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let's roll!
make fabric roller shades
by Yee-Fan Sun
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I've never been a big fan of proper window treatments. Drapes and valances and tie-backs and the like -- call me lazy, but it's always seemed like an awful lot of unnecessary fuss over a feature of the home that I generally think looks just dandy as is. I like big windows that let in lots of light; even as a kid, I always made sure my curtains were open before I went to bed at night, so that I'd wake up with the sun hitting me smack dab in the eye. Of course, I grew up in the suburbs, with a second-story bedroom and sufficient distance between our house and the neighbors that little matters like, oh, privacy, just weren't that much an issue. These days, I'm living the city life. And I've had to reconcile myself to the fact that unless I want to be giving the folks in the adjacent apartment building a free peep show every night, window coverings are pretty much a must.

Still, there was no way I could live with the matching faded peach floral curtains and roller blinds that originally came with my apartment, no matter how practical they might be. Down came the curtains, which I promptly stashed out of sight in the darkest deepest depths of my closet. And then it was time to deal with the shade. Fortunately, replacing old, ugly roller shades with whatever fun fabric suits your fancy turns out to be a quickie project that can be easily tackled in a free evening -- perfect for lazy decorators like yours truly. Heck, you don't even need to know how to sew -- with the help of some fabulous heat-fusible products, you can do it all with an iron and ironing board.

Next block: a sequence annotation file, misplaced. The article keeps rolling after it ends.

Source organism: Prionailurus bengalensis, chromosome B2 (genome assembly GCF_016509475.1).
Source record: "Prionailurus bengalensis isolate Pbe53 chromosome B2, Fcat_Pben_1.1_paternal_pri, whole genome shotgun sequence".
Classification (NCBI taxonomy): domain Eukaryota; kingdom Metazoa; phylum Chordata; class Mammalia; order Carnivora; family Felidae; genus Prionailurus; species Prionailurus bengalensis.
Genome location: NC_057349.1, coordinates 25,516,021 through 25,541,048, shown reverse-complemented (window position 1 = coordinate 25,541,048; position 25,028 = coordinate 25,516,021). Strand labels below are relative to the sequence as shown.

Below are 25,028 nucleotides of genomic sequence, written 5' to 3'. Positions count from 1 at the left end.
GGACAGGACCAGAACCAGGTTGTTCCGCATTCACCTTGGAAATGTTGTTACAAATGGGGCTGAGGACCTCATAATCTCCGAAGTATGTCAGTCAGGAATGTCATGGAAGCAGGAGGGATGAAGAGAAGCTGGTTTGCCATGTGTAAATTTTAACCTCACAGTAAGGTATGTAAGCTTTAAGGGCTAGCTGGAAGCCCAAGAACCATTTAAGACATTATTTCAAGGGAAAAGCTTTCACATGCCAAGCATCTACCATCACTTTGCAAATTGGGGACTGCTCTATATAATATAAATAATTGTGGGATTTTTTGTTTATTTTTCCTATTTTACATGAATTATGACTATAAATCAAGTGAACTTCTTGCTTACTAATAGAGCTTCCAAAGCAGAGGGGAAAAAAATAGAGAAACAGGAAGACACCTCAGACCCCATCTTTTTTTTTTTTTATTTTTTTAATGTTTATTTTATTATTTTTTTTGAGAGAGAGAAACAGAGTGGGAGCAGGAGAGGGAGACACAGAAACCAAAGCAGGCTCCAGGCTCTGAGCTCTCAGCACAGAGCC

what you'll need
fabric -- Bear in mind that plush/super-thick fabrics won't roll up smoothly, and super-sheer fabrics won't offer much in the way of privacy. Other than that, just about anything goes! Rummage through the remnants bin of your friendly neighborhood fabric store or look for funky vintage tablecloths and curtains at your favorite thrift store for good deals.
iron-on interfacing (aka fusible interfacing)
no-fray liquid (aka seam sealant)
no-sew tape (you can also use a sewing machine if your prefer)
iron and ironing board
colored pencil that'll show up on your fabric
old roller shade


slide this way for the directions


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